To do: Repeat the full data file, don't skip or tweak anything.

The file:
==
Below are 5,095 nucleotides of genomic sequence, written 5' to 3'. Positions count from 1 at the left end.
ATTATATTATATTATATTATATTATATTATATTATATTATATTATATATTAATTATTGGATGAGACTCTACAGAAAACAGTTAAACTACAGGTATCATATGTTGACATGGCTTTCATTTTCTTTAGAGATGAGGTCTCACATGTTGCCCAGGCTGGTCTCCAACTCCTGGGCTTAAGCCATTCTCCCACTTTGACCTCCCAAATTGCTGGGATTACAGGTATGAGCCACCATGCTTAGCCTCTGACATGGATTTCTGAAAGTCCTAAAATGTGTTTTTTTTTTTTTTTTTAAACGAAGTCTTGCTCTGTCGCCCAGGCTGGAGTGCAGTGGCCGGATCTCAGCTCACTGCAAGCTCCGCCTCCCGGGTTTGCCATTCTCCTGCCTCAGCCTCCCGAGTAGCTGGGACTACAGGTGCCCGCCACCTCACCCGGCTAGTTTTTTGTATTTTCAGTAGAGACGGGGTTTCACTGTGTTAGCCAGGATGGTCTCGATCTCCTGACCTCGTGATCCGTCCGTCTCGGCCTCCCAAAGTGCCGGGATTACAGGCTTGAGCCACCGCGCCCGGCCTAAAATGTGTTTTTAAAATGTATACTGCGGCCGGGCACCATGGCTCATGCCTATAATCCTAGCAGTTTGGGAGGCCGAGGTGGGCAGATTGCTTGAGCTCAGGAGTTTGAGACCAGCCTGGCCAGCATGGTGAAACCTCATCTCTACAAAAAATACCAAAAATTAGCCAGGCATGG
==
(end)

Below are 5,095 nucleotides of genomic sequence, written 5' to 3'. Positions count from 1 at the left end.
ATTATATTATATTATATTATATTATATTATATTATATTATATTATATATTAATTATTGGATGAGACTCTACAGAAAACAGTTAAACTACAGGTATCATATGTTGACATGGCTTTCATTTTCTTTAGAGATGAGGTCTCACATGTTGCCCAGGCTGGTCTCCAACTCCTGGGCTTAAGCCATTCTCCCACTTTGACCTCCCAAATTGCTGGGATTACAGGTATGAGCCACCATGCTTAGCCTCTGACATGGATTTCTGAAAGTCCTAAAATGTGTTTTTTTTTTTTTTTTTAAACGAAGTCTTGCTCTGTCGCCCAGGCTGGAGTGCAGTGGCCGGATCTCAGCTCACTGCAAGCTCCGCCTCCCGGGTTTGCCATTCTCCTGCCTCAGCCTCCCGAGTAGCTGGGACTACAGGTGCCCGCCACCTCACCCGGCTAGTTTTTTGTATTTTCAGTAGAGACGGGGTTTCACTGTGTTAGCCAGGATGGTCTCGATCTCCTGACCTCGTGATCCGTCCGTCTCGGCCTCCCAAAGTGCCGGGATTACAGGCTTGAGCCACCGCGCCCGGCCTAAAATGTGTTTTTAAAATGTATACTGCGGCCGGGCACCATGGCTCATGCCTATAATCCTAGCAGTTTGGGAGGCCGAGGTGGGCAGATTGCTTGAGCTCAGGAGTTTGAGACCAGCCTGGCCAGCATGGTGAAACCTCATCTCTACAAAAAATACCAAAAATTAGCCAGGCATGG